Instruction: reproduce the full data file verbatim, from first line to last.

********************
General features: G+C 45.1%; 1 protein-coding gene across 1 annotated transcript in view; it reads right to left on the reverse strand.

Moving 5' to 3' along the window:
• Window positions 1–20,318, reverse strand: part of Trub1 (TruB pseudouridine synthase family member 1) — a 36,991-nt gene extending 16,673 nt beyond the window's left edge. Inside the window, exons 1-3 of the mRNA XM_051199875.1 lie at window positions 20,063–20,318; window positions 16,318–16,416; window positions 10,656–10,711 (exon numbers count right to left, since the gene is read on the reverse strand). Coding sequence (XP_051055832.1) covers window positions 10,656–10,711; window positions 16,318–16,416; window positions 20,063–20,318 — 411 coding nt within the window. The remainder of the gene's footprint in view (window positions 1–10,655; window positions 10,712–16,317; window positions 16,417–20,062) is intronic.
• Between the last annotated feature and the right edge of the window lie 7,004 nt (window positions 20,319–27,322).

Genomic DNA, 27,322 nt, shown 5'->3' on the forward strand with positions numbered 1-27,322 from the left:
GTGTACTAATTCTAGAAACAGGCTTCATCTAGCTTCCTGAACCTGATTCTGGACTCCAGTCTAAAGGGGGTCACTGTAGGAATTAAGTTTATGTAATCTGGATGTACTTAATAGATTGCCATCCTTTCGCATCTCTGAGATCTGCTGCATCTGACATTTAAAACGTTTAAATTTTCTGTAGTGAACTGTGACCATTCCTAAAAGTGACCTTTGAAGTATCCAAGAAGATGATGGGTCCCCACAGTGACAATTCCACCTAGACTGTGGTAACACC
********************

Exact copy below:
General features: G+C 45.1%; 1 protein-coding gene across 1 annotated transcript in view; it reads right to left on the reverse strand.

Moving 5' to 3' along the window:
• Window positions 1–20,318, reverse strand: part of Trub1 (TruB pseudouridine synthase family member 1) — a 36,991-nt gene extending 16,673 nt beyond the window's left edge. Inside the window, exons 1-3 of the mRNA XM_051199875.1 lie at window positions 20,063–20,318; window positions 16,318–16,416; window positions 10,656–10,711 (exon numbers count right to left, since the gene is read on the reverse strand). Coding sequence (XP_051055832.1) covers window positions 10,656–10,711; window positions 16,318–16,416; window positions 20,063–20,318 — 411 coding nt within the window. The remainder of the gene's footprint in view (window positions 1–10,655; window positions 10,712–16,317; window positions 16,417–20,062) is intronic.
• Between the last annotated feature and the right edge of the window lie 7,004 nt (window positions 20,319–27,322).

Genomic DNA, 27,322 nt, shown 5'->3' on the forward strand with positions numbered 1-27,322 from the left:
GTGTACTAATTCTAGAAACAGGCTTCATCTAGCTTCCTGAACCTGATTCTGGACTCCAGTCTAAAGGGGGTCACTGTAGGAATTAAGTTTATGTAATCTGGATGTACTTAATAGATTGCCATCCTTTCGCATCTCTGAGATCTGCTGCATCTGACATTTAAAACGTTTAAATTTTCTGTAGTGAACTGTGACCATTCCTAAAAGTGACCTTTGAAGTATCCAAGAAGATGATGGGTCCCCACAGTGACAATTCCACCTAGACTGTGGTAACACC